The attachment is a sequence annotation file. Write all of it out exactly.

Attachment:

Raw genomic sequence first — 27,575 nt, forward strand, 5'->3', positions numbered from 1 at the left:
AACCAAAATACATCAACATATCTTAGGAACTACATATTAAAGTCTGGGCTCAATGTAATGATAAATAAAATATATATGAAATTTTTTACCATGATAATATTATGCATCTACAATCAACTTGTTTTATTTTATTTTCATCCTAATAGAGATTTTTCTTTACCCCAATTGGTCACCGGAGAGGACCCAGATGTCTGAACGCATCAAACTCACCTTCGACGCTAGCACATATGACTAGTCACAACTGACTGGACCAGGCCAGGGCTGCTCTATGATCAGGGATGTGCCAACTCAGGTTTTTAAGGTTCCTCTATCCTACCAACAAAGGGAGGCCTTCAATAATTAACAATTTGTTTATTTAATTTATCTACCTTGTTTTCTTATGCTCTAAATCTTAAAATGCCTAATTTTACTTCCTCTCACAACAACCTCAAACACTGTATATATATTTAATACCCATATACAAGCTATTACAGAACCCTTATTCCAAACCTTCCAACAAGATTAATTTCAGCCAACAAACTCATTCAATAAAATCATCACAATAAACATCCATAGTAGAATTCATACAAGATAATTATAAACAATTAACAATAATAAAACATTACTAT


Raw genomic sequence first — 27,575 nt, forward strand, 5'->3', positions numbered from 1 at the left:
AACCAAAATACATCAACATATCTTAGGAACTACATATTAAAGTCTGGGCTCAATGTAATGATAAATAAAATATATATGAAATTTTTTACCATGATAATATTATGCATCTACAATCAACTTGTTTTATTTTATTTTCATCCTAATAGAGATTTTTCTTTACCCCAATTGGTCACCGGAGAGGACCCAGATGTCTGAACGCATCAAACTCACCTTCGACGCTAGCACATATGACTAGTCACAACTGACTGGACCAGGCCAGGGCTGCTCTATGATCAGGGATGTGCCAACTCAGGTTTTTAAGGTTCCTCTATCCTACCAACAAAGGGAGGCCTTCAATAATTAACAATTTGTTTATTTAATTTATCTACCTTGTTTTCTTATGCTCTAAATCTTAAAATGCCTAATTTTACTTCCTCTCACAACAACCTCAAACACTGTATATATATTTAATACCCATATACAAGCTATTACAGAACCCTTATTCCAAACCTTCCAACAAGATTAATTTCAGCCAACAAACTCATTCAATAAAATCATCACAATAAACATCCATAGTAGAATTCATACAAGATAATTATAAACAATTAACAATAATAAAACATTACTAT